Wednesday, March 12, 2008
Obama Might Want to Rethink Taking Our Votes for Granted
At the outset of the Democratic primary, I was enthusiastic about the historic candidacies of both Hillary Rodham Clinton and Barack Obama. Like a lot of Hillary's supporters, I count myself among those who have a track record of fighting for civil rights for African Americans and for women of all color. So, I am frankly stunned to find myself in the position of wondering if I will be able to support Barack Obama should he receive the nomination.
There have been numerous statements by Barack Obama that have led me to this position. These include the persistent use of rightwing frames, the naive assertion that he can end the culture war, the repeated and absurd claim that the Clintons are to blame for the partisanship of the 1990s, the trashing of the Clinton presidency, the denigration of Hillary's experience as First Lady, the attacks on her character, and Obama's repeated use of sexist dog whistles. And then there is the shameful Donnie McClurkin affair, as well as Obama's pandering to Christians. And especially, there is Obama's failure to take a stand or speak out against the outrageously sexist media treatment of our first ever viable woman candidate. (To be fair, Obama is not the only one I hold responsible for the failure to stand up for the principles of the Democratic Party. Howard Dean comes to mind.)
There is also Obama's arrogant assertion that Hillary would have trouble getting the votes of his supporters, while he would have no trouble getting the votes of her supporters. I'm accustomed to having my vote taken for granted, but I am not accustomed to having my face rubbed in it.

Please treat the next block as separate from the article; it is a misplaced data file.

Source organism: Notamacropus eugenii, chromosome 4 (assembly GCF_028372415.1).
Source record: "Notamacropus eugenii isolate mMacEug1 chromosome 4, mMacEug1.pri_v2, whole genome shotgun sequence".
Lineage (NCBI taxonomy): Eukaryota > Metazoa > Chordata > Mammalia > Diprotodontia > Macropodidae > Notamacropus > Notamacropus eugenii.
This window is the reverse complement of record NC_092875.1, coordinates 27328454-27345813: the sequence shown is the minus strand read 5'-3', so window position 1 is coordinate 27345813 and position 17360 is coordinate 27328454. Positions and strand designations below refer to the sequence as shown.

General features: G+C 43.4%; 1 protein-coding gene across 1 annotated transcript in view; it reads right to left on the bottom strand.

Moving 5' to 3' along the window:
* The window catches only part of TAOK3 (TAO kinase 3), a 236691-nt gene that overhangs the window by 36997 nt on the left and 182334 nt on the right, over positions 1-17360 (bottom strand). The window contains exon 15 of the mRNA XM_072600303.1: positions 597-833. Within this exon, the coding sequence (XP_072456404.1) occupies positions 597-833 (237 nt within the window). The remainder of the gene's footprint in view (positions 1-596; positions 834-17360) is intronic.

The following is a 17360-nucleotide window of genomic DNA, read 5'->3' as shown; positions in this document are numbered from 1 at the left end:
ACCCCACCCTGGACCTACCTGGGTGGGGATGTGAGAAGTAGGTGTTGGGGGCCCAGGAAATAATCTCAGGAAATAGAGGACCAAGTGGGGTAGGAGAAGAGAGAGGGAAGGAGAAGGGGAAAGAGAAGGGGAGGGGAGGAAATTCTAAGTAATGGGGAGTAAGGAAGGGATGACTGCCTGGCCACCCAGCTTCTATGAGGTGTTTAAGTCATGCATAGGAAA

Apparently, I am not alone.
When asked if Obama should choose Hillary as his VP, fully 64 percent of Obama supporters said yes, according to Mississippi exit polls.
When asked if Hillary should choose Obama as her VP, a mere 26 percent of Hillary supporters said yes.
And in North Carolina:
"If Obama wins the nomination, just 49% of Clinton voters say they’re Somewhat or Very Likely to vote for Obama against McCain.." while "67% of Obama’s voters say they are at least somewhat likely to vote for her in the general."
Is this a southern thing? I'd say partially, but certainly a long way from entirely. There is no doubt that Obama, himself, has alienated many of Hillary's supporters. There is no doubt that a large number of women are pissed. If you doubt it, only have a look around the internet.
Hillary Rodham Clinton is, in my view, by far the most qualified candidate. And she is a feminist. The bottom line for me is that the election of Hillary Rodham Clinton would serve as a long overdue blow against the suffocating patriarchy, while the election of Barack Obama would merely result in patriarchy as usual.
Hillary Clinton Barack Obama Democratic Primary News Gender Race Politics Feminist News
Posted by egalia at 12:39 PM